Tallahassee, Fla. —Yesterday, the Florida Department of Health recognized World AIDS Day. Each year on December 1, people around the world observe World AIDS Day. The day provides an opportunity to show solidarity for those affected by HIV and memorialize those who have lost their lives to the disease. This year’s national World AIDS Day theme is “Ending the HIV Epidemic: Community by Community.” Over the weekend, communities across the state came together in support of those living with HIV and to remember those we’ve lost.
In 2018, there were 119,661 people living with HIV in Florida. More than half of the 4,906 new diagnoses were for people between the ages of 20-39. Our state experiences a high burden of the HIV epidemic, and the Department is committed to connecting people to the resources they need to be able to live long, healthy lives. The first step is to get tested.
“This World AIDS Day, we show our support for all persons living with HIV/AIDS in Florida and commemorate the lives that have been lost to this illness,” said Lieutenant Governor Jeanette Nuñez. “We remain committed to ending the epidemic across the Sunshine State.”
“We will never forget those who have lost their lives to HIV/AIDS and we will always remain committed to caring for persons living with this disease and preventing transmission,” said Florida Surgeon General Scott A. Rivkees. “Florida Health has one of the nation’s most comprehensive statewide plans to eliminate HIV/AIDS and we look forward to the day when this epidemic has been eradicated.”
Florida is a national leader in HIV testing and there are many ways to get tested. HIV testing is provided at all 67 county health Departments. Visit KnowYourHIVStatus.com to learn about testing options in your area or to order a free at-home HIV testing kit mailed directly to the address of your choice (while supplies last).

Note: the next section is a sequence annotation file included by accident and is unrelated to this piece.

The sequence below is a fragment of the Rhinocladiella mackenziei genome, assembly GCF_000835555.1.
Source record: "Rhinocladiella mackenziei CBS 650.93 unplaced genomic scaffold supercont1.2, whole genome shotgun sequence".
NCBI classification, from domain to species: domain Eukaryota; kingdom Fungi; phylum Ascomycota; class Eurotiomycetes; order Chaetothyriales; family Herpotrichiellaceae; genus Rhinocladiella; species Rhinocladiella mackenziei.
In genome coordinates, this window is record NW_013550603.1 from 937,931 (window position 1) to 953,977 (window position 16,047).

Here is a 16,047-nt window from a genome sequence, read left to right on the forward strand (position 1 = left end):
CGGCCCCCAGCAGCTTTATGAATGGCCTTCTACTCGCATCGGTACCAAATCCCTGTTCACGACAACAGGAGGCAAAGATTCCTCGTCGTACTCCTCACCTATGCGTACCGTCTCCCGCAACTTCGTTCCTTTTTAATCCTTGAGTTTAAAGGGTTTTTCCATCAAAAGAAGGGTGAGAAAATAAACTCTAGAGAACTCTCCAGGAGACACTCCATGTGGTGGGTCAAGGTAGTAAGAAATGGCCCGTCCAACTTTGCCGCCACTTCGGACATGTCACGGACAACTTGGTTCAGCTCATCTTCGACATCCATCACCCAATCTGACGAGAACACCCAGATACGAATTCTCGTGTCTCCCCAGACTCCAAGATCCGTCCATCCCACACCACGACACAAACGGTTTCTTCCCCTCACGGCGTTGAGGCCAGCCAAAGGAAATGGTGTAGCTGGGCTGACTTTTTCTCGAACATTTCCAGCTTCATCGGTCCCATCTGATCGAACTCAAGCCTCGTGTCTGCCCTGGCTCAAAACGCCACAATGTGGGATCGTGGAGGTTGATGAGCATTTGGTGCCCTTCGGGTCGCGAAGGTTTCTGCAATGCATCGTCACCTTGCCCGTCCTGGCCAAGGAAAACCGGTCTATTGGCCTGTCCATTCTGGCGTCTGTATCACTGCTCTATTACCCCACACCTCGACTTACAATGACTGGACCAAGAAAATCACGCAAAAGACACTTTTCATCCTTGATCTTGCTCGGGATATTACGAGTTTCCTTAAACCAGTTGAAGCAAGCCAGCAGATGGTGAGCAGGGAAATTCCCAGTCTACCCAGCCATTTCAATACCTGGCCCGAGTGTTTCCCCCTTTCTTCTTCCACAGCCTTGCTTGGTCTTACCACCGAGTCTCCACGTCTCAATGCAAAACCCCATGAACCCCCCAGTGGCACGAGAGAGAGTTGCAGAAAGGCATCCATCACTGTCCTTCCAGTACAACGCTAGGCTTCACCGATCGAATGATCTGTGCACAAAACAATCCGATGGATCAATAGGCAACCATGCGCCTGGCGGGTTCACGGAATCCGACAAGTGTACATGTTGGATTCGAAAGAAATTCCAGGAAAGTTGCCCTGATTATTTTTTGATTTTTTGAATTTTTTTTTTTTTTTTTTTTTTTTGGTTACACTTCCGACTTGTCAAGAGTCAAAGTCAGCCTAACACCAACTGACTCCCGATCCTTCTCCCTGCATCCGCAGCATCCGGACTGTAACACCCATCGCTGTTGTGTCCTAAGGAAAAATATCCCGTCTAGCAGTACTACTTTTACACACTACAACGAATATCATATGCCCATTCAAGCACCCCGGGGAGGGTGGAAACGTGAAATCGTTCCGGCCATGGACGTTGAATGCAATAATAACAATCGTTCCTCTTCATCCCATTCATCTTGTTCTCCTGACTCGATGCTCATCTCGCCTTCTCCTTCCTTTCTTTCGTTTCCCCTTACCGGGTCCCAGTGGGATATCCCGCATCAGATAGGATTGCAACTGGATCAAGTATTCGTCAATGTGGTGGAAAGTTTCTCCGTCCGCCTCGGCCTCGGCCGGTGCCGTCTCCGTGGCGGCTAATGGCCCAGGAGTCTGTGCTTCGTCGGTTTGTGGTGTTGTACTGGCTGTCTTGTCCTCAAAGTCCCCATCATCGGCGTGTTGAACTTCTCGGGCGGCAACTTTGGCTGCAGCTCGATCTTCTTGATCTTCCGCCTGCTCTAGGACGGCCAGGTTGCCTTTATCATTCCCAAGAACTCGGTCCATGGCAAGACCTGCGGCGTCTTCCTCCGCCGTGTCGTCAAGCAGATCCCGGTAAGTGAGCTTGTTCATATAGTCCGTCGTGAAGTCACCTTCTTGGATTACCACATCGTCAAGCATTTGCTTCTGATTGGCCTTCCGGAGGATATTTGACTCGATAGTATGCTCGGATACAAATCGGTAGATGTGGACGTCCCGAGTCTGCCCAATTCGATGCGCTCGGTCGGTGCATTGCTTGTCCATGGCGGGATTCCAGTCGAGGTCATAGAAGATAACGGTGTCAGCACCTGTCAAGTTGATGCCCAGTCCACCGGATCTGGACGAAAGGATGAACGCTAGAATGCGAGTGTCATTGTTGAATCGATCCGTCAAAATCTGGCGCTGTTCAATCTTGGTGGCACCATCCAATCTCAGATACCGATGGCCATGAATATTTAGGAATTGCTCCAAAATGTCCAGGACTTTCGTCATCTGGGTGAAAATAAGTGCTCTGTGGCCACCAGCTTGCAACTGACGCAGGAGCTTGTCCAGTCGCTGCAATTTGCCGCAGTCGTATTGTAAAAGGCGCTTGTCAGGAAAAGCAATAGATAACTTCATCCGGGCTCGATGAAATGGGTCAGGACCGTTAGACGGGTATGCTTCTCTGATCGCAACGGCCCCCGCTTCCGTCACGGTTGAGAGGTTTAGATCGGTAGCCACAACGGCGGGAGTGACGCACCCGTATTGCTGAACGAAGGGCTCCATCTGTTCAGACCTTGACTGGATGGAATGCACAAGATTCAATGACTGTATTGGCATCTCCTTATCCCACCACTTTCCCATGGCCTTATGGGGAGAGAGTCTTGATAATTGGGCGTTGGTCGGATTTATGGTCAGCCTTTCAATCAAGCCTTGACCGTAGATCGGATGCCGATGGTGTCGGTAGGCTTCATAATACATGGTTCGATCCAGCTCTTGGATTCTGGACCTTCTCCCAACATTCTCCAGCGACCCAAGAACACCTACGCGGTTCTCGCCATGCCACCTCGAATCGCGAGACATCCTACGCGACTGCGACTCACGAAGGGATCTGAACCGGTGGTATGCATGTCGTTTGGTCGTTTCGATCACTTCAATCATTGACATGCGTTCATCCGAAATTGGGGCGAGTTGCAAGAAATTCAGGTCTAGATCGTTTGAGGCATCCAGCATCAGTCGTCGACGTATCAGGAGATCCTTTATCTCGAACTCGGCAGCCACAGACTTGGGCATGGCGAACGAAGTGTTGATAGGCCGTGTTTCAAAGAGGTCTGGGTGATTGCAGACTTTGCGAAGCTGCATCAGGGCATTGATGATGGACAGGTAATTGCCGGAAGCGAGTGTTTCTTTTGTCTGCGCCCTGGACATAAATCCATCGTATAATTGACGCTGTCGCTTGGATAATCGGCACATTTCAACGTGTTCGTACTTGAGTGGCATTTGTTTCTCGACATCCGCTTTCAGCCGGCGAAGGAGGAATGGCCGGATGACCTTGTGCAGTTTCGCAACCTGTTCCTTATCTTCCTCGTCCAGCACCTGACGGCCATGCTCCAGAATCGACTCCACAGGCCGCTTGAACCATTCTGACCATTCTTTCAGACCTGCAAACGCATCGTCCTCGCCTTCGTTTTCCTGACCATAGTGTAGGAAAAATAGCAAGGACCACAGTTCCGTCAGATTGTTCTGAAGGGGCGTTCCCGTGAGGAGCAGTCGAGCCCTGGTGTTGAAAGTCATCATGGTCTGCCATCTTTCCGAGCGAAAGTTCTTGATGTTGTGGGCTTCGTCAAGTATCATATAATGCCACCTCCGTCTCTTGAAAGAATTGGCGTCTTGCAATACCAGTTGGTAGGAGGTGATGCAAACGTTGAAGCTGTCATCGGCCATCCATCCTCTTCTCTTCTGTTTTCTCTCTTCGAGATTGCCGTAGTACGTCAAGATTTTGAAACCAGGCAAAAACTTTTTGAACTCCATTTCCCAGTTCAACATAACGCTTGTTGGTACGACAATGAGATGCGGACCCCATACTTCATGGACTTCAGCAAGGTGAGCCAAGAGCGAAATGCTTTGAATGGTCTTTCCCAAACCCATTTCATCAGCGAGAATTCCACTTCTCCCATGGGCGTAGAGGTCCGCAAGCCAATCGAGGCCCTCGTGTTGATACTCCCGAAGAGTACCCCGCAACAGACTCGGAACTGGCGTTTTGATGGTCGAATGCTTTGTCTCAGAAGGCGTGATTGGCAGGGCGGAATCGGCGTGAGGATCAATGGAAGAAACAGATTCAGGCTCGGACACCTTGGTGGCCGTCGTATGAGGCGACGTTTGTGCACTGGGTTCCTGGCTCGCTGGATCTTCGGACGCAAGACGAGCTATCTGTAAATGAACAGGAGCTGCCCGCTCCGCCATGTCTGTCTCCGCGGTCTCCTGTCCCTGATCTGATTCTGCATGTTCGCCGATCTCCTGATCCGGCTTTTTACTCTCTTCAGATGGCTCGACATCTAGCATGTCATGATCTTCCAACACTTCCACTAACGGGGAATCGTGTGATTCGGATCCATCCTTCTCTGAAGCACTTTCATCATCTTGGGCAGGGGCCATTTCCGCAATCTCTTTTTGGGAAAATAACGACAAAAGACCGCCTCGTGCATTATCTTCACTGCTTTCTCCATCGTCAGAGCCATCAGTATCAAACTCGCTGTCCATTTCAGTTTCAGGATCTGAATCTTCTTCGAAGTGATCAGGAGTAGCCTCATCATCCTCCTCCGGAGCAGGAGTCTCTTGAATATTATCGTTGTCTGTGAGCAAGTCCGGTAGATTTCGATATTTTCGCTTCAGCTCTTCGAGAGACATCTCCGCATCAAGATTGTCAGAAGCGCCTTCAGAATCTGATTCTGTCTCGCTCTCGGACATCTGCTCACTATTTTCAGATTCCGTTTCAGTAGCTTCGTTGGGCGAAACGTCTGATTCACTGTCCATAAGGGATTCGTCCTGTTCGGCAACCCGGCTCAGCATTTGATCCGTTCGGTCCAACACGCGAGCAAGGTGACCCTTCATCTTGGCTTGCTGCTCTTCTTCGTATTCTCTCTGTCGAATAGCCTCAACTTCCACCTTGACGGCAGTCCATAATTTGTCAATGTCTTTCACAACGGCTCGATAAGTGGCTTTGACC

For those who test positive, earlier diagnosis leads to more successful treatment. Immediate treatment with antiretroviral therapy (ART) typically leads to long, healthy lives for people living with HIV. It’s also a method of HIV prevention. ART reduces the amount of HIV in the body, which makes it harder to transmit to others.
For those who test negative, there are more prevention options than ever before. A health care provider can do a risk/needs assessment to determine appropriate next steps, which might include taking PrEP and using condoms to reduce the risk of acquiring HIV. Prevention may also take the form of regular retesting.
In February 2019, President Trump announced his administration’s goal to end the HIV epidemic in the United States by 2030. The resulting initiative, called “Ending the HIV Epidemic: A Plan for America” is already well under way. The goal of the initiative is to reduce new HIV infections by 75 percent in the next five years and by 90 percent by 2030.
We have the power to both prevent and treat HIV. For more information, call 1-800-FLA-AIDS, or 1-800-352-2437; en Espanol, 1-800-545-SIDA; in Creole, 1-800-AIDS-101. To learn where to get tested, visit KnowYourHIVStatus.com.
About the Florida Department of Health
The department, nationally accredited by the Public Health Accreditation Board, works to protect, promote and improve the health of all people in Florida through integrated state, county and community efforts.